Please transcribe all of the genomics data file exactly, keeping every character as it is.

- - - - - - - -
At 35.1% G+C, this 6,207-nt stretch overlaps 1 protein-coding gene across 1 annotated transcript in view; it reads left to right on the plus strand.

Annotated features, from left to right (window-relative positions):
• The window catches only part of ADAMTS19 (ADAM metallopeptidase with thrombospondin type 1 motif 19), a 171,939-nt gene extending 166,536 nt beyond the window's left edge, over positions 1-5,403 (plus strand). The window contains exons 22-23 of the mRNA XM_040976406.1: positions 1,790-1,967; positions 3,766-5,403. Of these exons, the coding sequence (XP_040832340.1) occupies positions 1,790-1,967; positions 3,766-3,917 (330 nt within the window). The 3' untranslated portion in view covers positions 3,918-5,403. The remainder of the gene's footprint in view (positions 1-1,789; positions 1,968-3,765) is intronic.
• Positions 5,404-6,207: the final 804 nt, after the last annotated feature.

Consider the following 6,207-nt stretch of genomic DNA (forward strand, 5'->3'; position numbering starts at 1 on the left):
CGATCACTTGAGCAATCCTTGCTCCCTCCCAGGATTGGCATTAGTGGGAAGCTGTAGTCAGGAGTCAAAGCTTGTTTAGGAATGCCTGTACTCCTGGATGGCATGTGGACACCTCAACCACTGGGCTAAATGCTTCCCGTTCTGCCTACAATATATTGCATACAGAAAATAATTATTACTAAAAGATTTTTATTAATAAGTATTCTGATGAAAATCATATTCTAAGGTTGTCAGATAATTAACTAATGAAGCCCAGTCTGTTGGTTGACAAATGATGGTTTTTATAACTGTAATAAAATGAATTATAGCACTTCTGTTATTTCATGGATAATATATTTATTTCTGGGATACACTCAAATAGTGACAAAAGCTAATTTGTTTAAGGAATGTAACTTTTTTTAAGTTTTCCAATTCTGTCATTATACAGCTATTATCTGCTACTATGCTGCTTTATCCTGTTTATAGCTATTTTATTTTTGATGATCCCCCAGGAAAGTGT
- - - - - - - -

At 35.1% G+C, this 6,207-nt stretch overlaps 1 protein-coding gene across 1 annotated transcript in view; it reads left to right on the plus strand.

Annotated features, from left to right (window-relative positions):
• The window catches only part of ADAMTS19 (ADAM metallopeptidase with thrombospondin type 1 motif 19), a 171,939-nt gene extending 166,536 nt beyond the window's left edge, over positions 1-5,403 (plus strand). The window contains exons 22-23 of the mRNA XM_040976406.1: positions 1,790-1,967; positions 3,766-5,403. Of these exons, the coding sequence (XP_040832340.1) occupies positions 1,790-1,967; positions 3,766-3,917 (330 nt within the window). The 3' untranslated portion in view covers positions 3,918-5,403. The remainder of the gene's footprint in view (positions 1-1,789; positions 1,968-3,765) is intronic.
• Positions 5,404-6,207: the final 804 nt, after the last annotated feature.

Consider the following 6,207-nt stretch of genomic DNA (forward strand, 5'->3'; position numbering starts at 1 on the left):
CGATCACTTGAGCAATCCTTGCTCCCTCCCAGGATTGGCATTAGTGGGAAGCTGTAGTCAGGAGTCAAAGCTTGTTTAGGAATGCCTGTACTCCTGGATGGCATGTGGACACCTCAACCACTGGGCTAAATGCTTCCCGTTCTGCCTACAATATATTGCATACAGAAAATAATTATTACTAAAAGATTTTTATTAATAAGTATTCTGATGAAAATCATATTCTAAGGTTGTCAGATAATTAACTAATGAAGCCCAGTCTGTTGGTTGACAAATGATGGTTTTTATAACTGTAATAAAATGAATTATAGCACTTCTGTTATTTCATGGATAATATATTTATTTCTGGGATACACTCAAATAGTGACAAAAGCTAATTTGTTTAAGGAATGTAACTTTTTTTAAGTTTTCCAATTCTGTCATTATACAGCTATTATCTGCTACTATGCTGCTTTATCCTGTTTATAGCTATTTTATTTTTGATGATCCCCCAGGAAAGTGT